Prepare to get emosh.
There’s something really wonderful about reading poetry that buries itself underneath your skin and forces you to look at the world in a different light. This is the power of Yrsa’s work—it stirs up all your emotions and lingers in your mind long after you’ve read it. Her poetry digs deep into the core of her inner self and reveals what it means to be human in raw, touching language.
Her debut book bone is a collection of poems that are an autobiographic account of the British poet’s life, from depicting her discovery of love, her observations growing up as a first-generation British woman of color, and her battle with depression, among other honest reflections of her life thus far. Intrigued to hear more, I picked Yrsa’s brain about facing the fear of writing about her personal life, being a “new age poet”, and pushing the boundaries.
What did you read growing up? What books have impacted your writing?
Things like James and the Giant Peach by Roald Dahl, when I was growing up. The Color Purple by Alice Walker. I also like books that talk about female sexuality and sensuality in ways that I’ve never read before. The Light of my Father’s Smile by Alice Walker is a really good one because it opened me up to sexuality and the different ways that it plays out.
Is there a creative process? Or do you just sit down and let it all out?
There is. It hasn’t happened at present because I’ve been touring since September. I’ve been traveling a great deal—but usually, it would be about getting up in the morning and getting into it right away, putting the time in there. There’s no real technique. You’ve just got to sit there and make yourself do it, to be honest. I know that if I wake up and it’s late for example I know that I’m probably not going to work, so that’s why I wake up early in the morning to do it. I also think that’s a really good time for your brain as well.
With over 123,000 followers on Instagram, how do you feel about being a “new-age poet” in being part of the social media phenomenon of making poetry “cool” again, and having your work become a viral hit?
I think it’s cool. I like that, because if you have a medium of art, each time there’s a new renaissance or a new cannon, there’s got to be something new about it, and the thing with poetry, because it’s been taught in school in a specific way, well it has been up until recently, you know it’s been quite boring and a lot of people felt like it was inaccessible. So it’s really lovely. It’s got a lot of younger people reading poetry, which is really important for the next generation.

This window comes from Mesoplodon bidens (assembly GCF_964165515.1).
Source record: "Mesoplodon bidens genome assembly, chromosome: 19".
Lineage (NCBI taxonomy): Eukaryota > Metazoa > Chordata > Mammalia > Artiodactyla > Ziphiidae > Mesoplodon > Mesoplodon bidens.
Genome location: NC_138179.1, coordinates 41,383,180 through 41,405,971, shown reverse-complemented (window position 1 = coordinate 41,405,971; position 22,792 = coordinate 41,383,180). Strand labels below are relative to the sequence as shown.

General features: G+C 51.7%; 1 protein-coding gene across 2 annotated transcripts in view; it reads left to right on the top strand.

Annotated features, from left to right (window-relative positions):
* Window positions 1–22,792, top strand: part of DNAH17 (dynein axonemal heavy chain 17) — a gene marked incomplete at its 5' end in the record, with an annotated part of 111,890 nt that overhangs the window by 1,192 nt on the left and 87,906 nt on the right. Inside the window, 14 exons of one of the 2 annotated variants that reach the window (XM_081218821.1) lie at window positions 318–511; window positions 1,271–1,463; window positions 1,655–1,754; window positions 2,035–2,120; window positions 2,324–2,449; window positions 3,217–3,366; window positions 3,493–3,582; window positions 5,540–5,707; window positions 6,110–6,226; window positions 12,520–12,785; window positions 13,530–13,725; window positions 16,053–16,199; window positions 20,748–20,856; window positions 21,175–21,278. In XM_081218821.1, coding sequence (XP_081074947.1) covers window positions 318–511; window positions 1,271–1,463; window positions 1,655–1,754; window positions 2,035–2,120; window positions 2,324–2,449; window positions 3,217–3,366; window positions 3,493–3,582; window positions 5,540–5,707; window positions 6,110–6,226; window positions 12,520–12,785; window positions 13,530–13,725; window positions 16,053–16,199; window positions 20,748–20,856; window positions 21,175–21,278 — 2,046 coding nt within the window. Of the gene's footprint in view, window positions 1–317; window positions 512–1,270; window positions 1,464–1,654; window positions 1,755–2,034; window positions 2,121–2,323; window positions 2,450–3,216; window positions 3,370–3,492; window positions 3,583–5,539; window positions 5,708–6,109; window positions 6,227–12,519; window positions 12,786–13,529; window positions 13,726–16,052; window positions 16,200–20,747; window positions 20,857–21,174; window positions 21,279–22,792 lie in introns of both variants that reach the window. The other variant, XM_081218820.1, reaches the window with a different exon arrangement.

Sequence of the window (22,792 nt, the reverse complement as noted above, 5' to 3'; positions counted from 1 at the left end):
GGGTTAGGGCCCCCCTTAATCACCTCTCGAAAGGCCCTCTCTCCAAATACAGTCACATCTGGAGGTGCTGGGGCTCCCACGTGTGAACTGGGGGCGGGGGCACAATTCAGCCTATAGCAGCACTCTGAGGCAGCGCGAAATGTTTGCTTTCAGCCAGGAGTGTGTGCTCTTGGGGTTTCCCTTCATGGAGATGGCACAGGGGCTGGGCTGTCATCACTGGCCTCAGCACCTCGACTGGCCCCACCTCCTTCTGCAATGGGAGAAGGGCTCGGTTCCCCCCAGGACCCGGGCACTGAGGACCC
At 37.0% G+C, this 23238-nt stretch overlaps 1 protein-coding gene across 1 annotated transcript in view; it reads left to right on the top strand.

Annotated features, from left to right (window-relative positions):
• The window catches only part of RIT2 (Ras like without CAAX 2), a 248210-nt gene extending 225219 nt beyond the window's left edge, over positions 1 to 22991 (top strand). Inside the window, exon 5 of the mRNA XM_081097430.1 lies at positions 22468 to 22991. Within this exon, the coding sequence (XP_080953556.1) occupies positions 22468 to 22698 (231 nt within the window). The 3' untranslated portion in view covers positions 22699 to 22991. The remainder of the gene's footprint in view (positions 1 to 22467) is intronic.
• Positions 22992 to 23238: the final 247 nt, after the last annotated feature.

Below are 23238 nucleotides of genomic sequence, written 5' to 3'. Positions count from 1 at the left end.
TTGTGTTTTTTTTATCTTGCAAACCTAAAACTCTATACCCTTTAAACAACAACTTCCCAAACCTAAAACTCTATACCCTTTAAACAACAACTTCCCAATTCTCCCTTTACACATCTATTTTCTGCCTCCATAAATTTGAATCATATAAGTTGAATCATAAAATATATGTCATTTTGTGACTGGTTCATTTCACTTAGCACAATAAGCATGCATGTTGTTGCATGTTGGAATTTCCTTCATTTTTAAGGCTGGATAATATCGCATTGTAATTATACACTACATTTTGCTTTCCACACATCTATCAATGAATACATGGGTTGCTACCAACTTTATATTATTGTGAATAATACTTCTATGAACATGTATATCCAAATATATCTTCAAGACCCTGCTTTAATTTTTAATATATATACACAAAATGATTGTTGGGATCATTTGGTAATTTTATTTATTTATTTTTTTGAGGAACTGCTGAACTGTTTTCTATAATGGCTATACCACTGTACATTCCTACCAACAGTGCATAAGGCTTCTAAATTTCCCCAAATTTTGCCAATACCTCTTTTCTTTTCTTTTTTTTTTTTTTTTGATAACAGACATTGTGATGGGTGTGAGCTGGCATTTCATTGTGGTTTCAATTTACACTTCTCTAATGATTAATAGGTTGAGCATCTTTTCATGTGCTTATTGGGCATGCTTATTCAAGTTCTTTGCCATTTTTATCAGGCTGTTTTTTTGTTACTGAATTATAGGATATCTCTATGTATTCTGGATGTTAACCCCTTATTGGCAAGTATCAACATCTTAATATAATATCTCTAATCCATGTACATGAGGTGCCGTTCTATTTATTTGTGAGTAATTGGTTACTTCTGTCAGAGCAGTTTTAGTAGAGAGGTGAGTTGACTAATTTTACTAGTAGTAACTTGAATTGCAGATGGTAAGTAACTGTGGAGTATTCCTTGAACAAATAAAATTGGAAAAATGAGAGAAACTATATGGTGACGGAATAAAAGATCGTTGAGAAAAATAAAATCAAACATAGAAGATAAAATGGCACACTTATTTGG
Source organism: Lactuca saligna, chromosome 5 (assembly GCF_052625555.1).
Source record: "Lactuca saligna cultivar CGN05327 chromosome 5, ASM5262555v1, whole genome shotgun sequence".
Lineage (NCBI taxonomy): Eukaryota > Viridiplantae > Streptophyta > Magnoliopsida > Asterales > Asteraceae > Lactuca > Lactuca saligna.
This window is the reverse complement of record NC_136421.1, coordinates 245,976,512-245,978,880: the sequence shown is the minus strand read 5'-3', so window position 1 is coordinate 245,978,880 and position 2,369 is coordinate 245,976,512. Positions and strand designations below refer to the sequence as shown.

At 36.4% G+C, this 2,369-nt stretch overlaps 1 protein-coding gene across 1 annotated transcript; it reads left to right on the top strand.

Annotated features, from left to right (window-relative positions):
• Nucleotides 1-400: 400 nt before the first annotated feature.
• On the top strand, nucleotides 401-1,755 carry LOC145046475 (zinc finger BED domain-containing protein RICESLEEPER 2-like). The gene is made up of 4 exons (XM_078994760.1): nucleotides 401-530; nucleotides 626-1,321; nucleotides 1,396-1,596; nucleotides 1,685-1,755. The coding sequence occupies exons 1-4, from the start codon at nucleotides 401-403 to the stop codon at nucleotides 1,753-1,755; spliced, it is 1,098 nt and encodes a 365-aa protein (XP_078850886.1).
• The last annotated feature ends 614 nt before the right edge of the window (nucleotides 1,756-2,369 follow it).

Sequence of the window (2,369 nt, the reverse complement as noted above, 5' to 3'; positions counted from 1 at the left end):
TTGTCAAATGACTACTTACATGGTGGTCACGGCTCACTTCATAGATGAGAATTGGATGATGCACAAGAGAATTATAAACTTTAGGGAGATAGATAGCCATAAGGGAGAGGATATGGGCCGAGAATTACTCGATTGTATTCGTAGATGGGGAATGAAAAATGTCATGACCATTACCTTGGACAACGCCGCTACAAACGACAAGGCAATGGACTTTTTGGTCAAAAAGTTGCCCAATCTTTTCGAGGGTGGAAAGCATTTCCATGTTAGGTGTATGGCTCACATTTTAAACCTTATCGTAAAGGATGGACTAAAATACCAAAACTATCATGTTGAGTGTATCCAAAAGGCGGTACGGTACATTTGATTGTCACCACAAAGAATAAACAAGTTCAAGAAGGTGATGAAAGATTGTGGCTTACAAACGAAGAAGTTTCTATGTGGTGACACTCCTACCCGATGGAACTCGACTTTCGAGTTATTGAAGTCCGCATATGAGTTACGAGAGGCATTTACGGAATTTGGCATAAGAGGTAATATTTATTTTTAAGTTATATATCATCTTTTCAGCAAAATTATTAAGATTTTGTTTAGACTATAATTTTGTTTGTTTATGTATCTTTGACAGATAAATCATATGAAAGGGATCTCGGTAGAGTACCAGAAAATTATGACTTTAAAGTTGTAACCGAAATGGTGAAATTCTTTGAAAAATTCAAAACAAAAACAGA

As a woman of color, you’ve said before that you feel invisible in the literary world. Do you think that Instagram is helping break down the barriers in poetry by being more accessible and diverse?
Well, let me just say—I don’t feel invisible. I think that the work prior to now wasn’t as visible as it is today, but I don’t want to say it’s invisible because it inspired me to do what I’m doing. But of course, it’s brilliant because you see so much on Instagram, it’s a platform for everybody—nobody is really shut out of it. It’s a beautifully varied space.
Your poem Mental Health is such a powerful piece. It’s so uplifting and just amazing. I love it. I read somewhere that you felt prompted to write it because it’s important to speak about the things that drag you down, so as to not feel isolated. Could you speak more about this and the writing process behind it?
Thank you. One of the most beautiful things about writing that moves anybody is that you might feel either a call to action or soothed. To be honest, mental health is a spectrum for most of us at some point, when we might feel less than healthy. Because of the stresses of the world or anything else that happens on top, or that it might be a disposition for whatever reason, it’s just such a common predicament to be in, so of course, I want to speak to that. We’re all kind of going through the same things in this world, you know?